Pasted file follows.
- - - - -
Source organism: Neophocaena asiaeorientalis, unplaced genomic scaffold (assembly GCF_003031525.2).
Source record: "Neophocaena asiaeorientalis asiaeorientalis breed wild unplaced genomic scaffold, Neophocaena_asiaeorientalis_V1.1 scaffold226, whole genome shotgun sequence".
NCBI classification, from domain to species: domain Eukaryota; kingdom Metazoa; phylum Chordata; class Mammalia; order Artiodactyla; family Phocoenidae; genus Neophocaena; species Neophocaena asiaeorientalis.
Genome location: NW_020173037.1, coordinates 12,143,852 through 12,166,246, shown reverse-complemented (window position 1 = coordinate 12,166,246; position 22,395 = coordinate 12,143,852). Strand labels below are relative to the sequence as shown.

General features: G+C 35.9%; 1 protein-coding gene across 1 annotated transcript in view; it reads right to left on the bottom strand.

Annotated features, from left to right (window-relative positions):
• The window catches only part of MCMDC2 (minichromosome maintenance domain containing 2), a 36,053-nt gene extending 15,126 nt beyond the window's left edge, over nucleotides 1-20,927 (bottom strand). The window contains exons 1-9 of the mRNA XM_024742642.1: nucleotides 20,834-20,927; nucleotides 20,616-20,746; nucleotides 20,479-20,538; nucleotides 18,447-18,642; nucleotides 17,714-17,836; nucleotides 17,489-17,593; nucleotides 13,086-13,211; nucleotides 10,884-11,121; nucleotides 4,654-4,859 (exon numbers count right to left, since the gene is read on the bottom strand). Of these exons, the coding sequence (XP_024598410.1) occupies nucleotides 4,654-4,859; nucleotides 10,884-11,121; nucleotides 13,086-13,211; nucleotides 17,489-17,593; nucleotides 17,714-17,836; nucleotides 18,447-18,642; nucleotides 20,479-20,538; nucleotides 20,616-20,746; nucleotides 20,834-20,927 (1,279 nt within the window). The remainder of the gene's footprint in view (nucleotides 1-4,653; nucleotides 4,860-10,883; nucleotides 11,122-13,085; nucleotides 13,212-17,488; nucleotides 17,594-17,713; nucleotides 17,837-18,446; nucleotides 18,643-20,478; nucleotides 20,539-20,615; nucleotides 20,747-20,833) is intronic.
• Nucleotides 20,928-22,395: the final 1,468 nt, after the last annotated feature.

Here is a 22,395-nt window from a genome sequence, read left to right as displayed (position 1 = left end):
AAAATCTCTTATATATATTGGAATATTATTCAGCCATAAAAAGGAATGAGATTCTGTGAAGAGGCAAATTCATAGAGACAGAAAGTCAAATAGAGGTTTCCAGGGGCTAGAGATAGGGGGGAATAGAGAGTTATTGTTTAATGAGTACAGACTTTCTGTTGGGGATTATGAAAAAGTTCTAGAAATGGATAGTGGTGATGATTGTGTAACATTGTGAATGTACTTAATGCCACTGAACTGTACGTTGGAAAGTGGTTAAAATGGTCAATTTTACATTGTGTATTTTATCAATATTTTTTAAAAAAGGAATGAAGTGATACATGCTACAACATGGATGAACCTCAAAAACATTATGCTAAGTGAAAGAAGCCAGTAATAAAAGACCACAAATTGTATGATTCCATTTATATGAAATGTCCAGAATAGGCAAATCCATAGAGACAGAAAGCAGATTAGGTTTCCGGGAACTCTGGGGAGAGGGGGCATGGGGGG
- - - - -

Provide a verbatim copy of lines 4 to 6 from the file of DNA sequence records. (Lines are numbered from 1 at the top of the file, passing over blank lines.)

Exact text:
Genome location: NW_020173037.1, coordinates 12,143,852 through 12,166,246, shown reverse-complemented (window position 1 = coordinate 12,166,246; position 22,395 = coordinate 12,143,852). Strand labels below are relative to the sequence as shown.

General features: G+C 35.9%; 1 protein-coding gene across 1 annotated transcript in view; it reads right to left on the bottom strand.

Annotated features, from left to right (window-relative positions):